It was exactly this “dialectical materialism” which Ilyenkov could not accept from the very beginning, and treated at the best of times with irony. Incidentally, cosmonaut V.I. Sevastianov really did Ilyenkov a disservice when he repeated in his epilogue (in the journal Science and Religion ) to the work, Cosmology of the Mind [Spirit], that the ideas in this work “do not contradict ‘dialectical materialism'”. The fact is, they do indeed contradict it, as they are a continuation of the Spinoza-Marx-Engels line of reasoning in the understanding of the substantial unity of thought and “extension”, that is matter and thought, where the latter is understood not as an accidental phenomenon, an “accident”, but as an “attribute”. In other words it is a property necessarily inherent in matter, which it can never lose, as it can never lose its property of “extension”, in short the capacity to be a body. This is essentially different from the “dialectical materialist” point of view, where thought as a whole is reduced to brain “function”, to its purely natural scientific understanding.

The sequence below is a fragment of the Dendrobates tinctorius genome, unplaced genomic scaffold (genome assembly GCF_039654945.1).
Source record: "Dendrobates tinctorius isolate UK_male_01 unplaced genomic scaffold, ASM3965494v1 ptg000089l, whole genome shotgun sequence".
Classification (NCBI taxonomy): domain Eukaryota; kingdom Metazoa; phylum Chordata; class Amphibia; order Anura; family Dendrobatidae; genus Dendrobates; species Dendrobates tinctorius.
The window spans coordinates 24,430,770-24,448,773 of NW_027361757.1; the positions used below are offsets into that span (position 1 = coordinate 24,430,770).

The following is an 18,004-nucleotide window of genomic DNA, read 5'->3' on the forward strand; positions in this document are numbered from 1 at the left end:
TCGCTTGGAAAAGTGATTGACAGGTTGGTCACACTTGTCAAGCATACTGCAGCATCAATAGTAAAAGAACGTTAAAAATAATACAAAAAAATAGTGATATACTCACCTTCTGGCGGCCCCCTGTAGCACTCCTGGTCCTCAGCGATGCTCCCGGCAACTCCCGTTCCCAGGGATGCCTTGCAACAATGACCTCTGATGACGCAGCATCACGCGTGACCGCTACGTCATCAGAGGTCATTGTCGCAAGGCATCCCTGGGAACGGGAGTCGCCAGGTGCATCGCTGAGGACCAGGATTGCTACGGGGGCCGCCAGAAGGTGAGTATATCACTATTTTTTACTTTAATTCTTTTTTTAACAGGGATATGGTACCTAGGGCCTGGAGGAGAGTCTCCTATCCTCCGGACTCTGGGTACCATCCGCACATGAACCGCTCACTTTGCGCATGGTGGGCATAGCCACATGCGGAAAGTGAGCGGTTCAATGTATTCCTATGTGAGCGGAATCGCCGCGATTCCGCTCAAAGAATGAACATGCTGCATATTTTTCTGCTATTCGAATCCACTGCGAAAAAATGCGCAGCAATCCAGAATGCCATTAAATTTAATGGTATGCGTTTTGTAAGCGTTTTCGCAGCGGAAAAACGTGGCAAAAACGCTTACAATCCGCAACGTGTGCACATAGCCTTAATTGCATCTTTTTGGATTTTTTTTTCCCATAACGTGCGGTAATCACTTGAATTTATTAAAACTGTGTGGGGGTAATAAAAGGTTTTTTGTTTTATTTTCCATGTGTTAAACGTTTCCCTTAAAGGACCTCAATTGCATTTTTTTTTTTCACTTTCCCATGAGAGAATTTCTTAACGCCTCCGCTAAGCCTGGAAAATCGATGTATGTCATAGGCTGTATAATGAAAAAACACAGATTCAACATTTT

In the 1960s Ilyenkov wrote a few essays that were intended for the History of Dialectics which was being planned at the Institute of Philosophy (USSR Academy of Sciences). For various reasons this History never emerged, but on the initiative of P.V. Kopnin (the director of the Institute in those days) Ilyenkov compiled his doctoral thesis, called The Problem of Thought in German Classical Philosophy. This work was successfully defended before a great philosophic audience in 1968. This happened during the final moments, so to speak, of the Khruschev “thaw-period”, following which Soviet philosophy was once more shrouded in darkness. Ilyenkov never lived to see its end: on the March 23, 1979 he was no longer there or, as it was said in one novel, he “ceased to be”.